Wednesday, May 15, 2019

Yorktown, Hayas


Ken has the day off and takes us out for Haircuts, Propane refill and groceries. After lunch Ken brings his new to him 15 horse, 4 cycle out board down to the dock to test on our inflatable dinghy. Runs nice. Ken and Donna plan to take their boat down the east coast to the Bahamas next year show they have lots of questions for us while we are here. Linda and I spend the rest of the afternoon cleaning the boat and putting stuff away. Donna makes an excellent dinner for us and Ken makes baked strawberry dessert, gee we will never leave.

Sarah's Creek, Hayas, VA

Tuesday, May 14, 2019

Yorktown, Hayes


Started raining at breakfast and the docks are flooded again. So we do not want to leave until the dock is out of the water. We are visiting our ex-Vermont friends, Ken & Donna, who moved to Hayes, VA a couple years ago and brought their sailboat. We visited them last fall going south.

Denise & Martin

By nine it stops raining and the dock is now exposed. I say our good byes to Martin and Denise. I had read some of their Blog which is in German via Google translate on Chrome. I mention to Martin the translation for their cockpit enclosure is “Cake stall” which I thought was a funny miss-translation. Martin tells me that is literally a correct translation from the German. They help us off the dock. They are staying one more day to visit the Naval Museum in Norfolk. I admonish the boat in front of us that a boat named Manana is the first boat to leave, usually we are the last. We have the full cockpit enclosure up and we stay dry through a number of showers. 

 

Squall

As we approach the York River the winds die and the water becomes quite calm. But ahead we see some pretty ugly clouds and the weather radar shows some heavy rains coming. As we get close to Sarah’s Creek we have a full blown squall, blowing 25-30 knots and visibility is near zero. I slow down which is good because not watching the compass I am starting to get way off course. By the time we head up Sarah’s Creek it starts to clear. As we approach their T-dock Donna comes down to greet us. We head up to their house for Happy Hour and we bring a load of laundry. We all head out to dinner, but our first choice again is closed. It must be us.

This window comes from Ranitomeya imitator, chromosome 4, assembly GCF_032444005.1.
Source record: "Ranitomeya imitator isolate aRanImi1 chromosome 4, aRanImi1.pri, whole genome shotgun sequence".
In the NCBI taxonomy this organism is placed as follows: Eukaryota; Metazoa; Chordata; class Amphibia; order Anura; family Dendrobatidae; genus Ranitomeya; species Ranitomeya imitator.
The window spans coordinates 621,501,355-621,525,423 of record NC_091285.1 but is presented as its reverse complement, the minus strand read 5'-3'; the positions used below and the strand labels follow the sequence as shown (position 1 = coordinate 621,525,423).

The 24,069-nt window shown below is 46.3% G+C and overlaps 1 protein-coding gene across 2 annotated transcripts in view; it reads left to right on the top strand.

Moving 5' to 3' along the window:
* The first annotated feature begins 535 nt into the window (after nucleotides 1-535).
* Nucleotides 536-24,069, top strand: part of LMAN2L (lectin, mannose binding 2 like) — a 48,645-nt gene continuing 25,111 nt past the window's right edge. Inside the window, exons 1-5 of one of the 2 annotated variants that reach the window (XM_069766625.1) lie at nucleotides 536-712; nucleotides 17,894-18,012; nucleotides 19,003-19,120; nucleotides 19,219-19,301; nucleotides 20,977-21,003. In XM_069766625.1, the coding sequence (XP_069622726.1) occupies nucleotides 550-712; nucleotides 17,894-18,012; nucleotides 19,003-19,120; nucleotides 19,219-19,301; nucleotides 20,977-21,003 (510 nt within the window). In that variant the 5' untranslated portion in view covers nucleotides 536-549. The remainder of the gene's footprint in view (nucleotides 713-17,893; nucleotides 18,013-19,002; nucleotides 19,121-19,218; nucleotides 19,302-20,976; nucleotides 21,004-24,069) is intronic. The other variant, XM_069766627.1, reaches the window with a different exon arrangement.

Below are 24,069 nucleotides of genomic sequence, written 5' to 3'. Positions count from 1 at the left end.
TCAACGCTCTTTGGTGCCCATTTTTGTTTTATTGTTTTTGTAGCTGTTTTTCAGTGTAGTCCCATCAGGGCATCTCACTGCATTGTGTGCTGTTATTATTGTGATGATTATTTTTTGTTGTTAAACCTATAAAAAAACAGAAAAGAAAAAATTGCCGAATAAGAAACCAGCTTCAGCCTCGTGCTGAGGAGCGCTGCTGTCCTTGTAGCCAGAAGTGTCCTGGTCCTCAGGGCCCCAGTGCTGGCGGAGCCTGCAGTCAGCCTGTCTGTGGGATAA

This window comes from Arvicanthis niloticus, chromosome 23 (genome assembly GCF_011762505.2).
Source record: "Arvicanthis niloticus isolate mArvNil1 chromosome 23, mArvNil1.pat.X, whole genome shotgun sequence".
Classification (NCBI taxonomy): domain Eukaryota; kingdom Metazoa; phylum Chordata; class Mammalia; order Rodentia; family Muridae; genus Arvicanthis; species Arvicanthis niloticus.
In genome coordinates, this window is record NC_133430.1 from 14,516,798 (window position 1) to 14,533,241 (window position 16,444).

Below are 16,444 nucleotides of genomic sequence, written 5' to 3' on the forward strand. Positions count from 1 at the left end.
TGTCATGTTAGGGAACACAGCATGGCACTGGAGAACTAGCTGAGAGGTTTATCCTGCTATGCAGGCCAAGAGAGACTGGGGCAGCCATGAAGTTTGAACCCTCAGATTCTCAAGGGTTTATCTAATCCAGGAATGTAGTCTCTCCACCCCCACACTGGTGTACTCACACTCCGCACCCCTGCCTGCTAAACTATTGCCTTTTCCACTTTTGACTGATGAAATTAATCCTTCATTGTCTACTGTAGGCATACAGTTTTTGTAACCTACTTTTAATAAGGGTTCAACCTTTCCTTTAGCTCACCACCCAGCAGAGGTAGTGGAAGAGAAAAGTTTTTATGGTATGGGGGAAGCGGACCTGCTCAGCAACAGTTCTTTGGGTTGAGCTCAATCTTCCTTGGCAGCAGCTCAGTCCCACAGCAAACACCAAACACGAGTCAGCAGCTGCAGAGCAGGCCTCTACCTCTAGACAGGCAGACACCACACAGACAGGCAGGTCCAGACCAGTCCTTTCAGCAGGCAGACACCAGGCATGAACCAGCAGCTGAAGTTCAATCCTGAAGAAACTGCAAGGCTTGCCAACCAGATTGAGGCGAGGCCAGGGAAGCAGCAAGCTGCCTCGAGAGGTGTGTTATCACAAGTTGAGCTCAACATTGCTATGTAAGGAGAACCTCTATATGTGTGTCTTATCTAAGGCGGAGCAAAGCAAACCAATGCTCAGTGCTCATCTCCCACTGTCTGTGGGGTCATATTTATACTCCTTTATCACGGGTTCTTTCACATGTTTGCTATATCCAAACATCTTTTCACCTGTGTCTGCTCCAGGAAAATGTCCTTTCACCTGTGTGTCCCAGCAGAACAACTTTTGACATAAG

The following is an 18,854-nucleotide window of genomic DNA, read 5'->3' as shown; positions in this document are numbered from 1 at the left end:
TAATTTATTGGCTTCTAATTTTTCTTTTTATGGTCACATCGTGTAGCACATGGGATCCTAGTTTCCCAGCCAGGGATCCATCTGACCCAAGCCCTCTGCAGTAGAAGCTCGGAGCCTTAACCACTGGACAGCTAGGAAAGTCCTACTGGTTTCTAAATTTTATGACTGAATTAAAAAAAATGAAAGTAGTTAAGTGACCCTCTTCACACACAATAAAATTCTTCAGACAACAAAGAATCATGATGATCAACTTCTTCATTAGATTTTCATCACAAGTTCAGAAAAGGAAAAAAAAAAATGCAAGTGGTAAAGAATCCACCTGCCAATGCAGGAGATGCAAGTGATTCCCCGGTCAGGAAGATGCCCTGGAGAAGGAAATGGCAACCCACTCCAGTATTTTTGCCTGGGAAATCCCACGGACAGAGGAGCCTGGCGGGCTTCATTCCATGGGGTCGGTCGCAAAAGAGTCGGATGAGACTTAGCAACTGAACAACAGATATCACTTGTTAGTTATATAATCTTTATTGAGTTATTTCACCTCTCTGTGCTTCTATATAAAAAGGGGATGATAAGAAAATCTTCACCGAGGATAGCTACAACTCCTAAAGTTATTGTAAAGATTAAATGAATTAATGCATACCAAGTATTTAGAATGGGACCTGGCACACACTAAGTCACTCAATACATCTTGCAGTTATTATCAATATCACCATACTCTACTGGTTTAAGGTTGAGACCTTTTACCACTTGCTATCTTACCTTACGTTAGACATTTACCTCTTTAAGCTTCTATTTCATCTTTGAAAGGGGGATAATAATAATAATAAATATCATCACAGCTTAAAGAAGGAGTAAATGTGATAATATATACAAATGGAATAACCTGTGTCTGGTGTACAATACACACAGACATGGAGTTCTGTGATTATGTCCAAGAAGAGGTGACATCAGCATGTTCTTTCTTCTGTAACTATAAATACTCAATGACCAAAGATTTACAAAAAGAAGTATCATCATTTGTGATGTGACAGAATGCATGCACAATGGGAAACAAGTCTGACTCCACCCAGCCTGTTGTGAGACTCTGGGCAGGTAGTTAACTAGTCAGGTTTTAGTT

Monday, May 13, 2019

Portsmouth


We had planned to leave today, but it is suppose to rain and it is quite rough out on the Chesapeake, so we decide to stay another day. All the other boats in the basin stay put too. After breakfast I head over the nearby Marriott for a WiFi session. We had hoped to get haircuts, but most shops are closed on Monday.

Just as we are making lunch Bob and Linda, out for their afternoon walk stop by. They had planned to leave today also, but the weather kept them at the marina. After lunch, Linda and I walk to their marina to visit with them on their boat for a couple hours. We decide to go to Thai Basil a recommended restaurant, but they are closed on Monday, so back to Legend Depot. We are now regulars. Another good dinner with a nice Porter.

Bob & Linda studying the menu

Our dock is underwater by a few inches, because of a high spring tide. We had hoped it would of gone down while we were at dinner, but no such luck. Linda and I take off our shoes and walk through the water to climb up on our boat which is now even higher from the dock. Bob and Linda get a laugh.

 

Flood tide



Sunday, May 12, 2019

Portsmouth

Diver Linda


We sleep in and have pancakes for breakfast. We have a number of rain showers throughout the day. Early afternoon we go to the Portsmouth Naval Shipyard Museum, right next to where our boat is tied up. The last two times here, the Museum as been closed. The Museum turns out to be free. I finally get a question answered I have had about the Portsmouth Naval Shipyard. From the Portsmouth side of the Elizabeth River, where we are, all we can see are ships across the River in Norfolk being worked on. It turns out the actual Portsmouth Shipyard is further south on the River. Across the River from us is the General Dynamics Shipyards.